Dramatic Monologue as Intended Speech Acts in Robert Browning’s My Last Duchess: a Pragma- Stylistic Study


Although Browning wrote numerous dramatic monologues, his contemporaries often criticized his works as being too emotional. Browning’s dramatic monologues are characterized by certain identifiable traits. The three requirements of them are: the reader takes the part of the silent listener; the speaker uses a case –making argumentative tone; and thirdly, we complete the dramatic scene from within, by means of inference and imagination .In other words, the first distinguishing characteristic of Browning’s dramatic monologue is the reader who should take the part of the listener and his point of view is always available within the form. In My Last Duchess, the real listener (that is, the target of the argument) is the speaker’s second –self: the Duke of Ferrara reveals his true character to the Count’s representative.  Thus, it becomes clear that in this monologue the putative auditor within the poem (the Count’s Representative) is less important than this second – self. The tone of the argument tells us that there is a second point of view present, and it is that which we take. It is this strongly rhetorical language that distinguishes the dramatic monologue from the soliloquy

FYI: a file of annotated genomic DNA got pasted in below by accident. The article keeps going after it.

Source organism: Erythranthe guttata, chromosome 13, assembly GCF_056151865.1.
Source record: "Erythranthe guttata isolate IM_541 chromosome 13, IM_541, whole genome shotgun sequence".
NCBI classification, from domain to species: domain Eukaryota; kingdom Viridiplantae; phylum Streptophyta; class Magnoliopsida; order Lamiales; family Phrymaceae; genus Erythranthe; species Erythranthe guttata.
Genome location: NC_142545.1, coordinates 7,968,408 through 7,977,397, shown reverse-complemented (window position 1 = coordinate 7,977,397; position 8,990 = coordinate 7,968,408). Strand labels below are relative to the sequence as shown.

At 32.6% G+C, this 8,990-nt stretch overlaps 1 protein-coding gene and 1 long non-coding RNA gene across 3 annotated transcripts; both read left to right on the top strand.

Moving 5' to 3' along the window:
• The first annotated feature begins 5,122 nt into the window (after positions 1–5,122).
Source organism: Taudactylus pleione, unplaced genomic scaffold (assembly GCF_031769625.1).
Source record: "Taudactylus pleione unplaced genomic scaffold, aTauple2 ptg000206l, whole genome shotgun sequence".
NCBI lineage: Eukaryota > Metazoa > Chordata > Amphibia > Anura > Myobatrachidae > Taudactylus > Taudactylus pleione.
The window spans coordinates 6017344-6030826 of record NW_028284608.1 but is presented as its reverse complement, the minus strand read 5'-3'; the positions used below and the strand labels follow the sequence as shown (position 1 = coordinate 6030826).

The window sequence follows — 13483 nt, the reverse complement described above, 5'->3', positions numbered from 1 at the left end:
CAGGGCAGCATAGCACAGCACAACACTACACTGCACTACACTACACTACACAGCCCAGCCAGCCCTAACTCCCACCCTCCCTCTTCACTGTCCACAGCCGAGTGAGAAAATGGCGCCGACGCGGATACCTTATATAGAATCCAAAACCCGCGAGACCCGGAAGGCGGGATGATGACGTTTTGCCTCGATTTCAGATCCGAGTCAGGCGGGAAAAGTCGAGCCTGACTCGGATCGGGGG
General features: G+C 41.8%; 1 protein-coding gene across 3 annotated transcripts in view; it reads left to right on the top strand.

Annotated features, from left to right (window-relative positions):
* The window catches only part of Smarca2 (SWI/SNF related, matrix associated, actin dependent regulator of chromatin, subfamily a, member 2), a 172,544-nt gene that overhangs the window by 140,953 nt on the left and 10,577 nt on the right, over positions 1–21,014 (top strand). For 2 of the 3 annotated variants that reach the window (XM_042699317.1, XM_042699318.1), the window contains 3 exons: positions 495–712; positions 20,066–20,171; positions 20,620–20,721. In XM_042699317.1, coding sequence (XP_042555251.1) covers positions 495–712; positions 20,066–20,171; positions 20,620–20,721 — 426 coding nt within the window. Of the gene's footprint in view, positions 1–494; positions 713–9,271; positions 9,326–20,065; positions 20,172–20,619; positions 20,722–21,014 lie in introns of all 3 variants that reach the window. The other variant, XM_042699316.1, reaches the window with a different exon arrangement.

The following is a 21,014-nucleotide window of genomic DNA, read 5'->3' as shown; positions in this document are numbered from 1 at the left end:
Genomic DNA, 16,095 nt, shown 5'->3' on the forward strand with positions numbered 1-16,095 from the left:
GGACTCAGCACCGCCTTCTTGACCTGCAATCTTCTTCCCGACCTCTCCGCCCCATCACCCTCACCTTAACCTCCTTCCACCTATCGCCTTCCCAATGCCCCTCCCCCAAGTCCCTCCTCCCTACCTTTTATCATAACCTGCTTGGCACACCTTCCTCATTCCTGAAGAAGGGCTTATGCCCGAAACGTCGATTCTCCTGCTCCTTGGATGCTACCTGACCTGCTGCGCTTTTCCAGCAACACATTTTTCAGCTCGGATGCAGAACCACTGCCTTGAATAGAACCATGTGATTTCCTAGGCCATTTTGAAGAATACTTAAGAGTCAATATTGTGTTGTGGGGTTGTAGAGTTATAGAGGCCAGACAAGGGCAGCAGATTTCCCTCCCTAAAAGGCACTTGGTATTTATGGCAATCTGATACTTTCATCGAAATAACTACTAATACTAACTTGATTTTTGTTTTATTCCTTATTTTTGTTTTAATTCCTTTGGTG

Keywords: Dramatic Monologue; Intended Speech Acts; Robert Browning; My Last Duchess; Pragmatics; Stylistics

Article Review Status: Published

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